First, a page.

“You are never the same person after you’ve returned from your trips,” he says. 
“Travelling changes your view of the world.”  

Monday, April 3, 2017

Gadis Jalan Burmah

Sharifah Aleysha, Farah Rani and Ashraf Zain talks  to theSun about theatre production  Gadis Jalan Burmah. The interview was published today.

Headline: An Emotional Roller Coaster 
By Bissme

You will be laughing, crying and smiling. You will also be angry. At times, you feel like you are in love; then next moment are facing heartbreak. 
Welcome to the world of Kartini Shuib, a 42-year-old former air stewardess, and the subject of the one-woman stage play Gadis Jalan Burmah. The play is renowned for running the audience through the gamut of emotions. 
Written by actor and writer Redza Minhat, the comedy drama show was first performed in 2006 with Soefira Jaafar playing Kartini under the direction of David Lim. 
Two years later, it was restaged with Sherry Al-Hadad in the role and Megat Shahriza directing.  Now, the 90-minute play is staged for the third time from this Thursday to Sunday at Kotak (Five Arts Centre Studio) in Taman Tun Dr Ismail, Kuala Lumpur. 
Directed by Ashraf Zain, it will feature actress Farah Rani as Kartini. The play opens with Kartini in her kitchen, baking her own birthday cake. As she makes the cake, she recites a monologue about her life. 
Everyone is telling her that it is about time she settles down, and she contemplates going on a date with Kassim Rahman, an insurance salesman whom her mother has chosen for her. She also recalls some of the relationships she has had, including with a pilot, a  veterinarian, and an American expat.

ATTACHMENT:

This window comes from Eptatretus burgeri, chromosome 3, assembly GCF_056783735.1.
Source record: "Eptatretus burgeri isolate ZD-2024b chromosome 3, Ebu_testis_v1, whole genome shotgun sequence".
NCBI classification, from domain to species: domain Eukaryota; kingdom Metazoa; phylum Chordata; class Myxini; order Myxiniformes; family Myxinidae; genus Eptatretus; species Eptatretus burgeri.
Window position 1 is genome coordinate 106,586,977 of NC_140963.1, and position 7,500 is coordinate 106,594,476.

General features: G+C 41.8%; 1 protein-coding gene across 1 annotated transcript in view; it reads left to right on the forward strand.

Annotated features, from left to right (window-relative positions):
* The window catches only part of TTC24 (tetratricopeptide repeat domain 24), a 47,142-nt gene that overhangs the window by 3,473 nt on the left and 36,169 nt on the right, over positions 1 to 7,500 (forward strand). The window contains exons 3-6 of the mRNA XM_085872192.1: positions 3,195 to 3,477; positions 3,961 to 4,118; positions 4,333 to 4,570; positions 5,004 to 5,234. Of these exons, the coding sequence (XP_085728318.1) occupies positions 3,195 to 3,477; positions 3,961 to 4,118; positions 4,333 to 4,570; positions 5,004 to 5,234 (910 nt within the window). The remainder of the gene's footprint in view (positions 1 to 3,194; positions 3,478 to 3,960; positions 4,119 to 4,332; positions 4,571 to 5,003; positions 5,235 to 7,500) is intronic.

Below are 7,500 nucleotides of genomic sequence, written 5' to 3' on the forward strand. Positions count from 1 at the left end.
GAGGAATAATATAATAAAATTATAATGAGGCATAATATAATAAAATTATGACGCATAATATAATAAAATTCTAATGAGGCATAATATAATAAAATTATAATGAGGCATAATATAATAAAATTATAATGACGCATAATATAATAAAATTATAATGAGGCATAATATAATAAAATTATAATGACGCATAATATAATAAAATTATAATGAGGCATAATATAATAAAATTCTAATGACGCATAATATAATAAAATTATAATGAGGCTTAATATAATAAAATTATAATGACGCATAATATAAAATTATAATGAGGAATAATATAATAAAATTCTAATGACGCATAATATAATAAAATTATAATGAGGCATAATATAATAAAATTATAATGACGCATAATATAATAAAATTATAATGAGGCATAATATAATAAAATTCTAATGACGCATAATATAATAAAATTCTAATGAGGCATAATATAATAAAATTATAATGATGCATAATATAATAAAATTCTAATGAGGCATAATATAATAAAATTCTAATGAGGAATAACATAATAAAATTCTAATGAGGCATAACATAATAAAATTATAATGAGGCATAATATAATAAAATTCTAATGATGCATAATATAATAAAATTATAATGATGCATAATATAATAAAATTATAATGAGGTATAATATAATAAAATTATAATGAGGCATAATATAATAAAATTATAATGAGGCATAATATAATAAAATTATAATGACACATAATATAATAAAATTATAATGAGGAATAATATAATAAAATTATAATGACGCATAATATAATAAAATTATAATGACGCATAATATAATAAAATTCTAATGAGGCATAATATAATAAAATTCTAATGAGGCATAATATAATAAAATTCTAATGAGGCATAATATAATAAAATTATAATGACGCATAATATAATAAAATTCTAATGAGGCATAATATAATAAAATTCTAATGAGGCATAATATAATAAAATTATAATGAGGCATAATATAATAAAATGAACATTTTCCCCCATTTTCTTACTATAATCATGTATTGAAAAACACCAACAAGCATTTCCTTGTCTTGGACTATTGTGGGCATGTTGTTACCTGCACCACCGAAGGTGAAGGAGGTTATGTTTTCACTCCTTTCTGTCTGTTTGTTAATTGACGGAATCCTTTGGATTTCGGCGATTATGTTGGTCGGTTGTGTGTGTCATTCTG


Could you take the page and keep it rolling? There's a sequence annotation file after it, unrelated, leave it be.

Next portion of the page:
When asked why he chose this play to restage yet again, Ashraf, who is also a freelance  actor and scriptwriter, said: “The script was written 10 years ago but the issues are still relevant today. 
“Kartini is a free-spirited person and she is determined to live her life the way she wants. Of course, her journey is not an easy one. There is always pressure from society [to] c onform, and if you are  different, you’re punished.”  
Ashraf also laments the fact that there are few scripts out there which highlight strong female c haracters like Gadis Jalan Burmah. 
For Farah, the role of Kartini is just the latest in a line of memorable stage roles she played, including Melur in Parah, and Maznah in  Nadirah. 
For her, Gadis Jalan Burmah is a well constructed one woman play. 
“The audience will see [Kartini’s] strength and her vulnerability,” says Farah, adding that good stories like this always stand the test of time. 
“I am glad we are re-staging this production, because we are exposing the play to a new  generation of audience who has not seen the work.”     
Besides playing Kartini, Farah will be playing 20 other minor characters in the play, including Kartini’s m other, aunties and her boyfriends. 
“This is the most difficult thing I have done in my career,” the actress says. 
“If I can pull this off, I will be very pleased with myself.” 
The show is being produced by Sharifah Aleysha, who was drawn to the project by the story’s strong feminist angle. 
“I’m one person who does not enjoy it when a man writes about a woman,” says the actress, who recently had success with her play Tiga, which she directed and wrote. 
"When a man writes about a female character, she is either a slut or a nun. She is either too good or too bad. Most of them do not choose to write about women [who come in] shades of grey.” 
Previously, the only male writer whom she feels has done  justice to female characters is director and playwright  Namron. Now, she has found similar traits in Gadis Jalan Burmah’s writer Redza. 
Sharifah points out that Kartini is not portrayed as strong all the time, as the character also suffers from self doubts over her choices.  “I get annoyed with Kartini when she goes through such doubts,” she says. 
“But you cannot be strong all the time. A woman has to embrace all her emotions.”  
What strikes Sharifah most about the play is the loneliness that Kartini feels in her journey to be true to herself. 
“She can’t see eye-to-eye with her mother, her relatives, her friends and her ex boyfriends, and sometimes, that can make you feel lonely."